It takes an incredible amount of fortitude to get work done when a person is emotionally compromised. The ability to compartmentalize emotions and feelings in order to finish a job is, universally, an asset. Not many people can say that they were able to do their job at the highest level while dealing with something as personal as death which makes Tina House’s career very admirable.

Through covering issues such as residential schools and Murdered and Missing Indigenous Women and Girls (MMIWG), the award-winning journalist had faced countless horrors that could make others quit on the job. However through her persistence, she has not only covered these sensitive issues but has also been awarded and recognized because of it. Now, she looks to leverage the growth in her audience to reach more people and make them aware of the Indigenous plight.

Tina House is a video journalist for APTN National News. She credits her strong lineage of great leaders as inspiration for becoming the highly decorated reporter she is today. Her grandmother, Anne House, was a co-founder of the BC Association of Non-Status Indians, the first Metis political movement in the province. Her father, the late Fred House, became president of the same group back in the 1970’s.

“I used to watch my dad on TV and now i’m on there as well so it played a large role into what I do now,” said House.

Tina House standing up when her late father, Fred House, won a National Aboriginal Achievement Award in 2001. Photo/Tina House

House also credits her successful career to her mother, Melba Sterling, who was also an active community leader.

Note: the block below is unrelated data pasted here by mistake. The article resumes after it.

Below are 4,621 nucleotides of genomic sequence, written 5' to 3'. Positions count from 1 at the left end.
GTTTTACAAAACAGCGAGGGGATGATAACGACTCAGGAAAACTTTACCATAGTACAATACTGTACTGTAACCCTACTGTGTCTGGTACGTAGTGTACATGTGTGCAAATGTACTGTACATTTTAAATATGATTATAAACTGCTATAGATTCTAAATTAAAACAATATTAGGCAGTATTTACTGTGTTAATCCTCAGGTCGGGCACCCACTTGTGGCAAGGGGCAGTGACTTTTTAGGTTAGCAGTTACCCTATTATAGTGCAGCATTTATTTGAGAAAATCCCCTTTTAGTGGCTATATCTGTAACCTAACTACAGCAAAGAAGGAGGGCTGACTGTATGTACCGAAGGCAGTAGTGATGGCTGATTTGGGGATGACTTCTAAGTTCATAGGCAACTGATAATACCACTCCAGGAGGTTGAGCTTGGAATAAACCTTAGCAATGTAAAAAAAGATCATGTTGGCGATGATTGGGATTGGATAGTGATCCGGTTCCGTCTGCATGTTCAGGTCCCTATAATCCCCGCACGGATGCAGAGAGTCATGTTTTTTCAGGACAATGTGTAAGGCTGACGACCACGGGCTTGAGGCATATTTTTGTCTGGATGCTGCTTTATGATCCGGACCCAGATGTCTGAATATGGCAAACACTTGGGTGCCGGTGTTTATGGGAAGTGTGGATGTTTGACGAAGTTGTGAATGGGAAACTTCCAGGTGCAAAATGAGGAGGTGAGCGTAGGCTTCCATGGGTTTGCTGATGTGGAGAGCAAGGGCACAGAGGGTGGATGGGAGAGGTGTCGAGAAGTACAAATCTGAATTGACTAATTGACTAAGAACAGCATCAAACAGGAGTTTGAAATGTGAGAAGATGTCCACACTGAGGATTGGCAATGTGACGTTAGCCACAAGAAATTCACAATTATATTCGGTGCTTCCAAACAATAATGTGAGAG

“I really pay tribute to my mom because she’s been my rock and she’s been by my side throughout everything.”

Tina House (Right) and her mother, Melba Sterling (Left). Photo/Tina House

2007 was when started at APTN. The first high profile stories she did was a coverage on the Robert Pickton trials. Pickton is considered one of the most notorious serial killers in Canada’s history.

“That’s when I first really got involved and meeting family members and going to the court everyday, and telling really heartfelt stories of the family members.” House recalled.

”I felt that as an Indigenous journalist, they brought me into the fold a little closer than non-Indigenous journalists and I was really thankful for that.”

House described that early period in her career as an “incredibly charged time.”

“There was so much still that we didn’t know and so much that came out with the trial yet there are so many other cases that didn’t go to trial so there was a lot to talk about there.”

In 2010, House had the opportunity to do a segment on a new show at the network, APTN Investigates, where she put out a 30 min episode on the topic of Murdered and Missing Indigenous Women and Girls (MMIWG). During this period there were over 540 girls considered officially missing.

“It was an incredible time and I wanted to showcase how many 540 looked like,” said House.

“At the time my own cousin was missing. My pitch was the inside story of a family that was desperately looking for a loved one. I can get interviews and insight to the subject matter because it was my own family.”

House initially had only a 10-minute segment but this quickly changed.

“I don’t reveal right away that she’s my cousin, I save that until the very end,” said House.

“It is a very fine line to walk, being a family member and also as a journalist but I wanted to pay her tribute. The producer was blown away by what I put together and he basically gave me the whole half-hour episode.”

Because of her work, House was awarded the 2010 Amnesty International Human Rights Journalism Award for Canada. On top of this, House also organized a rally at Crab Park in Vancouver where she and others lit up 540 tea lights.